April 3-7, 2016
Small, volatile actives cannot be micro-encapsulated efficiently over the lifetime of a product using current encapsulation techniques. This is due to the inherent porosity of the polymeric membranes which are used as the capsule shell material. We have developed a method for preventing undesired loss of encapsulated actives which prevents loss of the core into ethanol over 90 days +. Oil core microcapsules are produced using oil-in-water emulsification followed by co-solvent extraction to precipitate a polymeric shell around the oil core. Metallic catalytic nanoparticles are then physically adsorbed onto the microcapsules and used to catalyse the growth of a continuous secondary metallic film via electroless deposition.
It is important to have good control over the primary nanoparticle adsorption density which requires a good control over and understanding of the original nanoparticle (NP) synthesis. In this work we use Quartz crystal microbalance (QCM) and transmission electron microscopy (TEM) to demonstrate the ability to control NP adsorption densities by varying several parameters such as concentration of polymeric stabiliser used in the original NP dispersion synthesis and NP dispersion concentration. We show that NP films form in seconds and demonstrate good adsorption energies. We also discuss/explain the semi regular hexagonal packing of the NP cores we observe under TEM.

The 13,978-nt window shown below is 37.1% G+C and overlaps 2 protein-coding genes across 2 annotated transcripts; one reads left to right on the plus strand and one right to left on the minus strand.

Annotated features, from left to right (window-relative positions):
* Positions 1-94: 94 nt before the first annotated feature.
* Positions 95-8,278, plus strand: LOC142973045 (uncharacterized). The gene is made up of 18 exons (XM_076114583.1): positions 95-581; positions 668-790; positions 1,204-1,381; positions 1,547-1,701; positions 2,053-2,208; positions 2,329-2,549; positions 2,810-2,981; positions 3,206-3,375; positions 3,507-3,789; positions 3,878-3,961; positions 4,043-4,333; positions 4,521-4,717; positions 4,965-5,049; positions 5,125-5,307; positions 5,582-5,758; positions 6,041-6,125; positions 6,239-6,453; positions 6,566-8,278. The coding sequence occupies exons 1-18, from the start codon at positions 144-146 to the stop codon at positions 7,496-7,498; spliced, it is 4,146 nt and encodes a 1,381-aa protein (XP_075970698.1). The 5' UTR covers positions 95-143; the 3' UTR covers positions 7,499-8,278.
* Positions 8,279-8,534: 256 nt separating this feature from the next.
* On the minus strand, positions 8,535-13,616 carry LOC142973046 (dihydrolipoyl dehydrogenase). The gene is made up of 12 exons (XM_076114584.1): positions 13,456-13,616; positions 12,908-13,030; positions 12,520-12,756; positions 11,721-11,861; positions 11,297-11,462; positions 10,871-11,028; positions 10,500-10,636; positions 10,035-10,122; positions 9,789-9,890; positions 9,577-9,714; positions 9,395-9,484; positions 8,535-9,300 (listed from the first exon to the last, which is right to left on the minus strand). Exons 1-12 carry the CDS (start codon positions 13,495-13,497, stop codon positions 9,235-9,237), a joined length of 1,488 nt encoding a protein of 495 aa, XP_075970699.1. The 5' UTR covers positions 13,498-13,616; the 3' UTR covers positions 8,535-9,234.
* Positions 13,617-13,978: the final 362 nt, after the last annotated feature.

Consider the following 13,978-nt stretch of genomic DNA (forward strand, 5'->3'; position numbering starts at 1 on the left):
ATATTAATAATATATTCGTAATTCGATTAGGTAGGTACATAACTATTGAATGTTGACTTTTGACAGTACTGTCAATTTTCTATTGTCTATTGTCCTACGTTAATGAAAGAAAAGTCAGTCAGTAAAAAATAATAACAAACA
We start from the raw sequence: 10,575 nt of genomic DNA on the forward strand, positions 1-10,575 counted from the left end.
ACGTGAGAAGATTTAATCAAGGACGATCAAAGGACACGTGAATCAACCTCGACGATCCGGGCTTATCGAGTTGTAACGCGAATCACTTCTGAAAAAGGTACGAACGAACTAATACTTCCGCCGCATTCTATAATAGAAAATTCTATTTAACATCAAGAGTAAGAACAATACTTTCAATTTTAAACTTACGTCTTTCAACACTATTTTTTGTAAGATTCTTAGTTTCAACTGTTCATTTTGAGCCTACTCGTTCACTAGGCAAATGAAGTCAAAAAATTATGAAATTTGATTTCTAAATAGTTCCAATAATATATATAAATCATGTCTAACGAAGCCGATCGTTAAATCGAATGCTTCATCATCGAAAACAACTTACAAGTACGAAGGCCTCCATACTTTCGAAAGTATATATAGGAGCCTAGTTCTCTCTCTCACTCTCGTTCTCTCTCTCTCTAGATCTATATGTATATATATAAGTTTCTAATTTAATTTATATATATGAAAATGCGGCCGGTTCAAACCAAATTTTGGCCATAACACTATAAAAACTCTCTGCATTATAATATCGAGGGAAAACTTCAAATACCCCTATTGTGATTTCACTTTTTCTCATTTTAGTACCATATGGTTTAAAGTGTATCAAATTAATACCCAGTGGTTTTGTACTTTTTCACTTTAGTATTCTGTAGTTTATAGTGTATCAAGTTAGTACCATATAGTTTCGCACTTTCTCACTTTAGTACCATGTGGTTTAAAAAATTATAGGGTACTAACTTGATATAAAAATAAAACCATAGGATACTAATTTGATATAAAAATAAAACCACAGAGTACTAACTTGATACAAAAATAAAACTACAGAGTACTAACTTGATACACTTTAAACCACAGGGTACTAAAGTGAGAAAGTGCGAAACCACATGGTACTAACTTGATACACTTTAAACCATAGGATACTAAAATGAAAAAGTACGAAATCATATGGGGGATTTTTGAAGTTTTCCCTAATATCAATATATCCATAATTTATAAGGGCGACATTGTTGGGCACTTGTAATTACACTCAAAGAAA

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J. Hitchcock, O. J. Cayre, and S. Biggs, "Controlled adsorption of metallic nanoparticles on polymeric microcapsules with a view to growing secondary continuous metal films" in "Design and Manufacture of Functional Microcapsules and Engineered Products", Chair: Simon Biggs, University of Queensland (Aus) Co-Chairs: Olivier Cayre, University of Leeds, UK Orlin D. Velev, North Carolina State University, USA Eds, ECI Symposium Series, (2016). http://dc.engconfintl.org/microcapsules/35